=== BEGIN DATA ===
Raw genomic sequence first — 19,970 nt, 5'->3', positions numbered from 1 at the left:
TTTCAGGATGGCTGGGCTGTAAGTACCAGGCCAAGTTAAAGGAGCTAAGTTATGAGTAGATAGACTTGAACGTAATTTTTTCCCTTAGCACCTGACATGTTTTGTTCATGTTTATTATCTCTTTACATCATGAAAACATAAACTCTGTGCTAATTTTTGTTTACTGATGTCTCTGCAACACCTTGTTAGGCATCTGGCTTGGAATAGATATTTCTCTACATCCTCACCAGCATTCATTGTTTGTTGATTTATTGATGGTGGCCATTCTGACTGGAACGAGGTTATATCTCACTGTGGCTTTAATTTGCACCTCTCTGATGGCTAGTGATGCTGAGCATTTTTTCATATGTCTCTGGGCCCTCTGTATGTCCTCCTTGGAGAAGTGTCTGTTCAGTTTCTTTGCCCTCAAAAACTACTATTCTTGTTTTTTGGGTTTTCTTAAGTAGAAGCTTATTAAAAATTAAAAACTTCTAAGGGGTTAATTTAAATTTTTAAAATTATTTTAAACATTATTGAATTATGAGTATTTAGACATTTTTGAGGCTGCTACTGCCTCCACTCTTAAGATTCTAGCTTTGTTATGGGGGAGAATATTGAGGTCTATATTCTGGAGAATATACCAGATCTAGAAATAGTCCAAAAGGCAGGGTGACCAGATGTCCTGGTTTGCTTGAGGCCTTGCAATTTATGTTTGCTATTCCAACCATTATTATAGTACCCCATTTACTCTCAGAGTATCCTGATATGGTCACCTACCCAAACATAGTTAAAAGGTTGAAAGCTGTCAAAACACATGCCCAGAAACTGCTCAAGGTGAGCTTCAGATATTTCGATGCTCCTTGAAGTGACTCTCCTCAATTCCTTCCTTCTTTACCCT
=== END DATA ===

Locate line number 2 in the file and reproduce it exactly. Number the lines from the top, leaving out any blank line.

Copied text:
TTTCAGGATGGCTGGGCTGTAAGTACCAGGCCAAGTTAAAGGAGCTAAGTTATGAGTAGATAGACTTGAACGTAATTTTTTCCCTTAGCACCTGACATGTTTTGTTCATGTTTATTATCTCTTTACATCATGAAAACATAAACTCTGTGCTAATTTTTGTTTACTGATGTCTCTGCAACACCTTGTTAGGCATCTGGCTTGGAATAGATATTTCTCTACATCCTCACCAGCATTCATTGTTTGTTGATTTATTGATGGTGGCCATTCTGACTGGAACGAGGTTATATCTCACTGTGGCTTTAATTTGCACCTCTCTGATGGCTAGTGATGCTGAGCATTTTTTCATATGTCTCTGGGCCCTCTGTATGTCCTCCTTGGAGAAGTGTCTGTTCAGTTTCTTTGCCCTCAAAAACTACTATTCTTGTTTTTTGGGTTTTCTTAAGTAGAAGCTTATTAAAAATTAAAAACTTCTAAGGGGTTAATTTAAATTTTTAAAATTATTTTAAACATTATTGAATTATGAGTATTTAGACATTTTTGAGGCTGCTACTGCCTCCACTCTTAAGATTCTAGCTTTGTTATGGGGGAGAATATTGAGGTCTATATTCTGGAGAATATACCAGATCTAGAAATAGTCCAAAAGGCAGGGTGACCAGATGTCCTGGTTTGCTTGAGGCCTTGCAATTTATGTTTGCTATTCCAACCATTATTATAGTACCCCATTTACTCTCAGAGTATCCTGATATGGTCACCTACCCAAACATAGTTAAAAGGTTGAAAGCTGTCAAAACACATGCCCAGAAACTGCTCAAGGTGAGCTTCAGATATTTCGATGCTCCTTGAAGTGACTCTCCTCAATTCCTTCCTTCTTTACCCT